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  #1  
Old 03-02-2012, 07:52 AM
BerryBlast BerryBlast is offline
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My tumultuous best friend is no longer talking to me - how to fix?

Hey all, I will try to keep this as simple and brief as possible.

So this best friend of mine was also an ex. We were very on-and-off in 2010-2011. I think he still likes me and sometimes we FWB but recently I stopped that.

I made a trip to see him recently (purely as friends) and everything was really nice, we took some photos on a nice walk and things.

I got home, uploaded and tagged the photos save for one which I feared looked a little couply and I didn't want to confuse people (bodies leaning in towards each other, his arm round me, both with sweet smiles, his head is leaning towards mine... etc) so I sent that one to him through email instead as it was still a nice picture, but not one I would necessarily want public.

Immediately, he uploaded the picture and tagged me in it. I saw it and immediately detagged and sent him a message saying "whyyyy did you do that, that pic was supposed to be private ". Cue following message conversation:

"What, now you're afraid of being seen with me?"

"No, I just think that picture might confuse people into thinking we're together, you know it's not unexpected because we HAVE gone out in the past, I'm not afraid of being seen with you, I just uploaded a bunch of other pics of our time together"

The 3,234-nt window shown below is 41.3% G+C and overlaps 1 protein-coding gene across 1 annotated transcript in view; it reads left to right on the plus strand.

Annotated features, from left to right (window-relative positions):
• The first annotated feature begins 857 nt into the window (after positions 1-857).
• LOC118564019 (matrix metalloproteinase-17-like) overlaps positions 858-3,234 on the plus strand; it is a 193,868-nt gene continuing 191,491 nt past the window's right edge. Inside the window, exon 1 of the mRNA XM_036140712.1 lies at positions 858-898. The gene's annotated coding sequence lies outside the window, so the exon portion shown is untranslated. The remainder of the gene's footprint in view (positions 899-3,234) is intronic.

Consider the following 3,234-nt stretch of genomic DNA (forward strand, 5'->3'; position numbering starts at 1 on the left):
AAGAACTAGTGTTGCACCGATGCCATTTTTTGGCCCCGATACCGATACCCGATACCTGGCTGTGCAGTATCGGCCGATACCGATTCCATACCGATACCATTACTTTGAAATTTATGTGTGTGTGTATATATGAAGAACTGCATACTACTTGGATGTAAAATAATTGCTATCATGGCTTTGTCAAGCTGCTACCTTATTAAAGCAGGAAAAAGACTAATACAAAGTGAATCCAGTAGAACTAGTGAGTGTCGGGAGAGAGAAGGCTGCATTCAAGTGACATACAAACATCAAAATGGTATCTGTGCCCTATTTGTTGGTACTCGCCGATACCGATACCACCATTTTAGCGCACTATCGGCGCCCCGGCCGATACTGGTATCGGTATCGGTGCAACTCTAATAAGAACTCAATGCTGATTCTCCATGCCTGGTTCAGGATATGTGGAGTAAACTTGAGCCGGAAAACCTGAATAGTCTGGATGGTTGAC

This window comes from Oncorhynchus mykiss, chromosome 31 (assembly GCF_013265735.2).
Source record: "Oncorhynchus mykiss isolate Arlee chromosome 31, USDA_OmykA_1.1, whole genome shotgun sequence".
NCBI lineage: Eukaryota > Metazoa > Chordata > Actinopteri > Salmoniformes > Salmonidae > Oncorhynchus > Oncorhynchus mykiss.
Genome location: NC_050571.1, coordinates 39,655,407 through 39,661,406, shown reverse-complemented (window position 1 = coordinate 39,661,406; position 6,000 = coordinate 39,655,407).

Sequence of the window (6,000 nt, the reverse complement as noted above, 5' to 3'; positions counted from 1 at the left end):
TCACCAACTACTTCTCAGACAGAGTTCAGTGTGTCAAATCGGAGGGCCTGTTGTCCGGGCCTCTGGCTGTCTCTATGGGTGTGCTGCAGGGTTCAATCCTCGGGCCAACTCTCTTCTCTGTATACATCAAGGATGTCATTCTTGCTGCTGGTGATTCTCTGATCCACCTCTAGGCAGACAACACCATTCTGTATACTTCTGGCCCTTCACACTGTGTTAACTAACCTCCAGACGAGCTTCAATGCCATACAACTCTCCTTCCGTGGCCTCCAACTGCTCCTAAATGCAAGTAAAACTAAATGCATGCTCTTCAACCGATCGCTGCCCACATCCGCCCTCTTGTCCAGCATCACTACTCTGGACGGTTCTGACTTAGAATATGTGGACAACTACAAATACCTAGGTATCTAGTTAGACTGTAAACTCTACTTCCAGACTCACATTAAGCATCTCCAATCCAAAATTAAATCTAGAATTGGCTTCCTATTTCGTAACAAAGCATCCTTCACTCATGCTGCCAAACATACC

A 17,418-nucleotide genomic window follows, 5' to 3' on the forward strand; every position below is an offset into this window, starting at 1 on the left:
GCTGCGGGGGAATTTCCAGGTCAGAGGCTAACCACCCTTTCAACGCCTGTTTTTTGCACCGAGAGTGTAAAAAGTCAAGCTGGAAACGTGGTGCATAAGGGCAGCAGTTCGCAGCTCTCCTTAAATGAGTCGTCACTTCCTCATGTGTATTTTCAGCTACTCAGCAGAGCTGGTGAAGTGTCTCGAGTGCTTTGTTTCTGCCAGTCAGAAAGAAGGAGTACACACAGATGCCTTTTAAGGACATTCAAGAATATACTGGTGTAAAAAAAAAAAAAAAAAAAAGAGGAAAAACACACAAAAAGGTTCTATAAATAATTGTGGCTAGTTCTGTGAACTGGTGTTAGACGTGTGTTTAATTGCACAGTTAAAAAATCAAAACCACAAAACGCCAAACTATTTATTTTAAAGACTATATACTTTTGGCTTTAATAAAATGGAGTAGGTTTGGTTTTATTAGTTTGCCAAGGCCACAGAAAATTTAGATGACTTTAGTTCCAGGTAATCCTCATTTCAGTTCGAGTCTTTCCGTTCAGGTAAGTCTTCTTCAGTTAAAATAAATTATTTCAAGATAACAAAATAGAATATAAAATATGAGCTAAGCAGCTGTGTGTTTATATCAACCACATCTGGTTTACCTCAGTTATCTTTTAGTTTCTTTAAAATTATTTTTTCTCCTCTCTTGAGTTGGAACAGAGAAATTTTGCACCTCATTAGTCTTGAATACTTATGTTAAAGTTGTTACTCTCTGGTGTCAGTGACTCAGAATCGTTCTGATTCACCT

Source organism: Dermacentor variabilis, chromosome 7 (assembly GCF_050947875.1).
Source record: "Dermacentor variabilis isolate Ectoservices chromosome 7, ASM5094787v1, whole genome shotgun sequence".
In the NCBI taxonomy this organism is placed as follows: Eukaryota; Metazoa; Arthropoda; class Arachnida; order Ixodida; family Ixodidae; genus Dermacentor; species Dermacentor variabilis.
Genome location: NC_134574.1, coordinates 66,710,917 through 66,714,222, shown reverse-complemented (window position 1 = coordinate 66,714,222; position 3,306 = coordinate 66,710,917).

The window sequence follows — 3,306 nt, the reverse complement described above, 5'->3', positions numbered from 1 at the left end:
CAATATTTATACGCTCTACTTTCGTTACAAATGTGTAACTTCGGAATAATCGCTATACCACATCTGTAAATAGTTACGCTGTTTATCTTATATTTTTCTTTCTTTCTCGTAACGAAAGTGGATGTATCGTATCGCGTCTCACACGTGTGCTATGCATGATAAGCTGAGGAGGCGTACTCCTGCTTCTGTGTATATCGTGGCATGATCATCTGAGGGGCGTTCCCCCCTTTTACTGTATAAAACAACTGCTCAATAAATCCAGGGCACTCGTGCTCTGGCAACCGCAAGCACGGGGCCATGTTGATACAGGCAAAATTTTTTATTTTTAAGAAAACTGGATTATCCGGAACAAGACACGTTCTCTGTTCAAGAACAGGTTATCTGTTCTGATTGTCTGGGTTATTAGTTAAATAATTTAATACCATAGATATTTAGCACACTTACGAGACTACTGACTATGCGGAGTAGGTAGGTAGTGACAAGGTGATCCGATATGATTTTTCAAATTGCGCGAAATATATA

"Next time we meet I'll make sure to stay your horrific little secret."
"I'm sorry, forget about it, I was being uncool."
"So I'll just put a paper bag over my head in future, you don't realise how HURTFUL you're being."
"Don't you think you're over-reacting a little? I never asked you to remove the picture."
"Are you ashamed of our friendship? I've never considered myself that embarrasing to someone else."


As if to prove my point, 3 hours later, 5 of his family members had commented on the photo commenting on how nice we looked as a couple or 'liking' the photo. --__-- I pointed this out to him and he wanted me to state on the photo that we're just friends, as he did. I didn't want to as that would simply stir up more 'action' and commenting on the photo so I just wanted to let it lie and forget about it all.